Wednesday, October 27, 2010

Dead Spacecraft Walking

Just when we had forgotten about the Moon.
Will it make the evening News?
- LRK -
NASA Science News for Oct. 27, 2010
A pair of NASA spacecraft that were supposed to be dead a year ago are instead flying to the Moon for a breakthrough mission in lunar orbit.
Oct. 27, 2010:  A pair of NASA spacecraft that were supposed to be dead last year are instead flying to the Moon for a breakthrough mission in lunar orbit. 

"Their real names are THEMIS P1 and P2, but I call them 'dead spacecraft walking,'" says Vassilis Angelopoulos of UCLA, principal investigator of the THEMIS mission. "Not long ago they appeared to be doomed, but now they are beginning an incredible new adventure."

The story begins in 2007 when NASA launched a fleet of five spacecraft into Earth's magnetosphere to study the physics of geomagnetic storms. Collectively, they were called THEMIS, short for "Time History of Events and Macroscale Interactions during Substorms." P1 and P2 were the outermost members of the quintet.

Working together, the probes quickly discovered a cornucopia of previously unknown phenomena such as colliding auroras, magnetic spacequakes, and plasma bullets shooting up and down Earth’s magnetic tail. This has allowed researchers to solve several longstanding mysteries of the Northern Lights.

The mission was going splendidly, except for one thing: Occasionally, P1 and P2 would pass through the shadow of Earth. The solar powered spacecraft were designed to go without sunlight for as much as three hours at a time, so a small amount of shadowing was no problem. But as the mission wore on, their orbits evolved and by 2009 the pair was spending as much as 8 hours a day in the dark.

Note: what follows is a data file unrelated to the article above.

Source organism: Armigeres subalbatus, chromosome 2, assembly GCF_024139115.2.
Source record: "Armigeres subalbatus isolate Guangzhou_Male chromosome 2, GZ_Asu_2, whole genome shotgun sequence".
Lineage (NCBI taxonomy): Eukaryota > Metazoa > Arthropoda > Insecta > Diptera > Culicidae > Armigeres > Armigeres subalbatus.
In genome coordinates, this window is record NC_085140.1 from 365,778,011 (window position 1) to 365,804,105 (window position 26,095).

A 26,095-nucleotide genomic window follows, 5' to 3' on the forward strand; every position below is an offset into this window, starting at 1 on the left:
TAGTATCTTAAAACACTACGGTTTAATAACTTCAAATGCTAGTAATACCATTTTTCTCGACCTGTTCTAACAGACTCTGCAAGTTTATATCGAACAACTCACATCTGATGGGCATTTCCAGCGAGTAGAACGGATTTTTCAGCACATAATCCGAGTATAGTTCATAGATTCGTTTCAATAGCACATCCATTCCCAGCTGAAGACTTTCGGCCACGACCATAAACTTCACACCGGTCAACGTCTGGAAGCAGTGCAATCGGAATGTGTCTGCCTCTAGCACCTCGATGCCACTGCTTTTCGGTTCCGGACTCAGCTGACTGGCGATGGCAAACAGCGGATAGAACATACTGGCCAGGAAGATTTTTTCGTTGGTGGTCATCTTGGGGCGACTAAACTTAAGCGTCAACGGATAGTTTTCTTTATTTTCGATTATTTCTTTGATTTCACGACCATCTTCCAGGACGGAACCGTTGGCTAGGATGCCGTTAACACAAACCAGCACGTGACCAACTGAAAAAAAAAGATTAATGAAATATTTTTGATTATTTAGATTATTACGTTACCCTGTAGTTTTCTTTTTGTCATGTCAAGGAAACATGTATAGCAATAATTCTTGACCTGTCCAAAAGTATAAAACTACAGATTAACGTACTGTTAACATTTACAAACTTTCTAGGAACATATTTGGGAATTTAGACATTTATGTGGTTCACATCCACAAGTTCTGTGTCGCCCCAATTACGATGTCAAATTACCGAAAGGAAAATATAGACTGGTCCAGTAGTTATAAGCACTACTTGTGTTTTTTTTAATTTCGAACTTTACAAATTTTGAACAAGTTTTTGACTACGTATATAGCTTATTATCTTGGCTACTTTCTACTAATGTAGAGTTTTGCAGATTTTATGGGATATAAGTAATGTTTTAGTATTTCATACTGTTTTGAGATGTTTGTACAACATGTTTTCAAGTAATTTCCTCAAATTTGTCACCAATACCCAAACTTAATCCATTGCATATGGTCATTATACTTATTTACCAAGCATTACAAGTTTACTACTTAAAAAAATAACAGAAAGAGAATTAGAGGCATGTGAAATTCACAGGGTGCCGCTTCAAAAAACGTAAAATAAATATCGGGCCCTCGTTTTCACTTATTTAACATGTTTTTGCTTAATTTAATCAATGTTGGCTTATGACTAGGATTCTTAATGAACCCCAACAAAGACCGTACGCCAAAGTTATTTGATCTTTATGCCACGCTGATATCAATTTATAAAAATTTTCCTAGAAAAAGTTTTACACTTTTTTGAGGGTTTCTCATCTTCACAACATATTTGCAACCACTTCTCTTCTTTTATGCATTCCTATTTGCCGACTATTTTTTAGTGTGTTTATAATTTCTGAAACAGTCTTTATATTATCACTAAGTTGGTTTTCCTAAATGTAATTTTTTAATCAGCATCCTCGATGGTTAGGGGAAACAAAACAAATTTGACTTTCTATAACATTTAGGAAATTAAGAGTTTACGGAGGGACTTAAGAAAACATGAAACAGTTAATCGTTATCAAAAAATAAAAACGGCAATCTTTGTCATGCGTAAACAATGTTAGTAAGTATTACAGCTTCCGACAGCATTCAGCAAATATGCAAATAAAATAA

"The two spacecraft were running out of power and freezing to death," says Angelopoulos. "We had to do something to save them."

The team brainstormed a solution. Because the mission had gone so well, the spacecraft still had an ample supply of fuel--enough to go to the Moon. "We could do some great science from lunar orbit," he says. NASA approved the trip and in late 2009, P1 and P2 headed away from the shadows of Earth.

With a new destination, the mission needed a new name. The team selected ARTEMIS, the Greek goddess of the Moon. It also stands for "Acceleration, Reconnection, Turbulence and Electrodynamics of the Moon’s Interaction with the Sun."

The first big events of the ARTEMIS mission are underway now. On August 25, 2010, ARTEMIS-P1 reached the L2 Lagrange point on the far side of the Moon. Following close behind, ARTEMIS-P2 entered the opposite L1 Lagrange point on Oct. 22nd. Lagrange points are places where the gravity of Earth and Moon balance, creating a sort of gravitational parking spot for spacecraft.

Author: Dr. Tony Phillips | Credit: Science@NASA
[Check out the whole article and the graphics - LRK - ]
This should be an interesting mission extension and give us a better idea of what we would be in for if we were to set up camp at Lunar L1 and L2.
Wouldn't want a refueling station to get zapped by solar storms or magnetic fields a snapping.
- LRK -

. . .
"We are particularly hoping to catch some magnetic reconnection events," says Sibeck. "These are explosions in Earth's magnetotail that mimic solar flares--albeit on a much smaller scale." ARTEMIS might even see giant 'plasmoids' accelerated by the explosions hitting the Moon during magnetic storms.
. . .

My oh my, maybe we wouldn't be in Kansas.
- LRK -

Thanks for looking up with me.
- LRK -

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